Here’s a quick Technique of the Week to get us started. You often read that you should sharpen your knife to 20° or 15° or some other seemingly arbitrary number. If you have a standard European-style (German, French or something along those lines) chef’s knife, it probably has edge angles of 20-25° per side. A western-style Japanese chef’s knife (Shun, Mac, Global, et at) will have edge angles about 15-16° per side. The trick is being able to find and repeat those angles. That’s where the Magic Angle Finder comes in. I won’t go into the math, but you can divide the height of the blade (at the heel) by a specific number to find out how high to raise the spine above the sharpening stone for a given angle. It sounds more complicated than it really is. Here’s how it works:
Chad’s Magic Angle Finder
For 20° divide by 3
For 15° divide by 4
For 12° divide by 5
For 10° divide by 6
For 8° divide by 7
So, if your chef’s knife is 1.5 inches tall, measured from spine to edge, and you want to put a 20° edge on it, just divide 1.5 by 3 to get .5 inches. Lay the knife flat on the stone and then raise the spine .5 inches. You have just set the edge angle at 20°. It works in metric, too. If you want to put a racy 12° edge angle on your Japanese gyuto and it is 45mm wide at the heel, just divide 45 by 5 to get 9. Raise the spine to 9mm above the stone and you are good to go. It can be a little tedious to sit there with a ruler, checking to make sure you’re at the right height but the payoff in consistency is well worth it. It also helps ingrain the angles into muscle memory so that the next time is much easier.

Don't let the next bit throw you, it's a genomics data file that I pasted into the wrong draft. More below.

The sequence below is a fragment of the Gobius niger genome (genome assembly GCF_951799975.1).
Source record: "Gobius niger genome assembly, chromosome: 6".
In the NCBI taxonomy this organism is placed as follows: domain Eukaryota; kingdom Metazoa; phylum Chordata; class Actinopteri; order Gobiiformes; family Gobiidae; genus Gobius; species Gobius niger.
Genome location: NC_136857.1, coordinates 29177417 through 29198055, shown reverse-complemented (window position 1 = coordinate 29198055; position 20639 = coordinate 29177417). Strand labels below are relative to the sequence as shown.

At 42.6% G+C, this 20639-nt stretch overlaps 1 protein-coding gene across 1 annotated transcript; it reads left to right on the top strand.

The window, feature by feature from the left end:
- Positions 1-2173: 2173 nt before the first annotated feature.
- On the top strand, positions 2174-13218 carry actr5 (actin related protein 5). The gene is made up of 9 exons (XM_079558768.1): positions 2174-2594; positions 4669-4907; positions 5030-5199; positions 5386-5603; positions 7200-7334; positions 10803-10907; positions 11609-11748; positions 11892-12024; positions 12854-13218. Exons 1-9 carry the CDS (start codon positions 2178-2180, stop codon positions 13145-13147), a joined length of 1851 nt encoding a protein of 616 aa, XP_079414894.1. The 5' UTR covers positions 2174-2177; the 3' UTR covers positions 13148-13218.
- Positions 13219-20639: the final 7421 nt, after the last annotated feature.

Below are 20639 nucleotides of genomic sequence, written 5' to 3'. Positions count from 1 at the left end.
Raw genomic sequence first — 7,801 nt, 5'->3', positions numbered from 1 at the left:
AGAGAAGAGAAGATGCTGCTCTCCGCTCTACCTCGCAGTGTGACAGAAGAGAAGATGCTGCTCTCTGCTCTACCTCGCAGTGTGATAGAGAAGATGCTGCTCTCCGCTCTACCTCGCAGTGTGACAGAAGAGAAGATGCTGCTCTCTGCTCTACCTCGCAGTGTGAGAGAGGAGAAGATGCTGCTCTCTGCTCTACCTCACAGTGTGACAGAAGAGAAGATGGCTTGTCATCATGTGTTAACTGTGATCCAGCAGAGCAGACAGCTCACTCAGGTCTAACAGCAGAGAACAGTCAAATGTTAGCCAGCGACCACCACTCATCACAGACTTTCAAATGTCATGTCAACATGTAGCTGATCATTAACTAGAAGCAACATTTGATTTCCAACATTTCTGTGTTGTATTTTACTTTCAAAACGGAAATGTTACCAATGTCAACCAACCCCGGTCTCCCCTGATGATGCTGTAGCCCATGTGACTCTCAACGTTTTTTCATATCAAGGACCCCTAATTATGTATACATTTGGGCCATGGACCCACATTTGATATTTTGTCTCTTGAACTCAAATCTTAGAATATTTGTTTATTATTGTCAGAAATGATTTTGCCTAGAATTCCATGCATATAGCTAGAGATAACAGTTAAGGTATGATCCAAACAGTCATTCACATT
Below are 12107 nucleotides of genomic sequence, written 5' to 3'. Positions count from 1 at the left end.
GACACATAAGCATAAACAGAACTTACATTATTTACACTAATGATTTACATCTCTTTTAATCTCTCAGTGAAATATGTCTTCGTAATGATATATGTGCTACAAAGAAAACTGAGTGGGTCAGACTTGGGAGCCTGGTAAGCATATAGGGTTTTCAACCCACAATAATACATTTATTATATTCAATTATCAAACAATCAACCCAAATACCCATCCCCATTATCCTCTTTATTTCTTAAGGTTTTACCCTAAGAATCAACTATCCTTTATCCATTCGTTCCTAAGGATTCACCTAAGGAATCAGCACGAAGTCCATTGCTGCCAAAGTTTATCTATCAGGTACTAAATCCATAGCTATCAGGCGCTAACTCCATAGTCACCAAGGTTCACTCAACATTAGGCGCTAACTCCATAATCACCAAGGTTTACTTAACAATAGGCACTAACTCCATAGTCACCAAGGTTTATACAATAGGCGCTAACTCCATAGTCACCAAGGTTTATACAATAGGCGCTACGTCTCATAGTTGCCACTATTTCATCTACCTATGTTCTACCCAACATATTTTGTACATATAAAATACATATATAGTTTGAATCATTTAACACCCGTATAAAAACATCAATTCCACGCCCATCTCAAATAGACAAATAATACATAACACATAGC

If that is too nerdy for you, you can just use a stack of quarters. A US quarter coin is officially .069 inches thick, though they vary slightly. Four quarters is a little more than .25″, five quarters is about .33″, six quarters is about .4″, 7 quarters is just under .5″ and eight quarters is just over .5″. It takes a surprising 15 quarters to reach a full inch high.
To raise the spine of your chef’s knife .5″, use 7 quarters. It’s not quite .5″ but the width of the spine makes up the difference and puts the spine at almost exactly the right height.